An Interdisciplinary Evidence-based Approach in Understanding Resilient Functioning to Prevent Caregiver Burden and Burnout in Families with Special Needs Children
Hong Kong has a growing number of children with special needs, including those who have developmental problems, attention-deficient/hyperactive disorder, autism spectrum disorders, intellectual disability, physical disability, chronic illness, and mental illness. Providing care to children with special needs is an enduring challenge and burden to family caregivers. Many family caregivers have difficulties in balancing caregiving, work, and other family responsibilities. Caregiver burnout may develop in reaction to the stress and strain in caring for special needs children. Caregiver burnout is a state of physical, mental, and emotional exhaustion. The demands on the caregiver’s body, mind, and emotions can take over, leading to fatigue, hopelessness, and ill-health. Caregiver burnout not only negatively affects the physical and mental well-being of the caregiver, the quality of care to the special needs children and other family members may also be compromised. In addition, research has shown that stress and burnout of family caregivers may be linked to higher risks of neglect and abuse of the care-recipients, poor marital and family relationship, and poor work performance. As such, it is important to reduce caregiver burnout to prevent the deterioration of caregiver health and adverse outcome to the care-recipients. It is hypothesized that identifying and strengthening resilience resources at the individual, family, and community levels may help to build caregiver’s resilience, that in turn may help to prevent caregiver burden and burnout.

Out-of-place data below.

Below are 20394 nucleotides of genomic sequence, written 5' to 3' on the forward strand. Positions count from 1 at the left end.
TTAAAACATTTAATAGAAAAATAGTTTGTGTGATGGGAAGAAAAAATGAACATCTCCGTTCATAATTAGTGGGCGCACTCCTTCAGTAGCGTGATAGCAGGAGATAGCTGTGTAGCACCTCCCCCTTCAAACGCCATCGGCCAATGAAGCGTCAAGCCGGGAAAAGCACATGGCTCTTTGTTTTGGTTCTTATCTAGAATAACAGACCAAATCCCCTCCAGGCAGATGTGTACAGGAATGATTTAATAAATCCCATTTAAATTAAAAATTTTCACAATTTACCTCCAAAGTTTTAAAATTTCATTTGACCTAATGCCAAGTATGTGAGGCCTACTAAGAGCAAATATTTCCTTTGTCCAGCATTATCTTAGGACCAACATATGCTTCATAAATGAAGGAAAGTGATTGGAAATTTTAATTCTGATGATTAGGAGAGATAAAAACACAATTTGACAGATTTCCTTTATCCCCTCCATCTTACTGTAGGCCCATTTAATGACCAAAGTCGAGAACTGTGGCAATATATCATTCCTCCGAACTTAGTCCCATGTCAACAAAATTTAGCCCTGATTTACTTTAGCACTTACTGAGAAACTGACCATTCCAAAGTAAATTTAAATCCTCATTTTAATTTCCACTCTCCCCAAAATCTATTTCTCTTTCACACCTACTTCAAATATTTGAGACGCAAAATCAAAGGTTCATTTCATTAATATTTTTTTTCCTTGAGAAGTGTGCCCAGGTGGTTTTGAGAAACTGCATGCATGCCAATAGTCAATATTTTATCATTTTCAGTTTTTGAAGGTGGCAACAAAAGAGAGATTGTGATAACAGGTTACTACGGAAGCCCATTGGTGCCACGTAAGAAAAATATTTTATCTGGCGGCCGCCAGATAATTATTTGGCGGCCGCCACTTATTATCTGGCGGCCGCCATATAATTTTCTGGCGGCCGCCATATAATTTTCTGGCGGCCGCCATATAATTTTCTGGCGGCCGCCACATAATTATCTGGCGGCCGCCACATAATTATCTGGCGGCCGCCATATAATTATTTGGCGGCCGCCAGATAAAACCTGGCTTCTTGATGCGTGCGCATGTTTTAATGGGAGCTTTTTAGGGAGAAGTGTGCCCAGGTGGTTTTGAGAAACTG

Primary interdisciplinary team members: (additional members to be invited):
Professor Catherine Tang, Department of Counselling & Psychology
Dr Margaret Wong, Department of Social Work
Dr Ruth Zhou, Department of Counselling & Psychology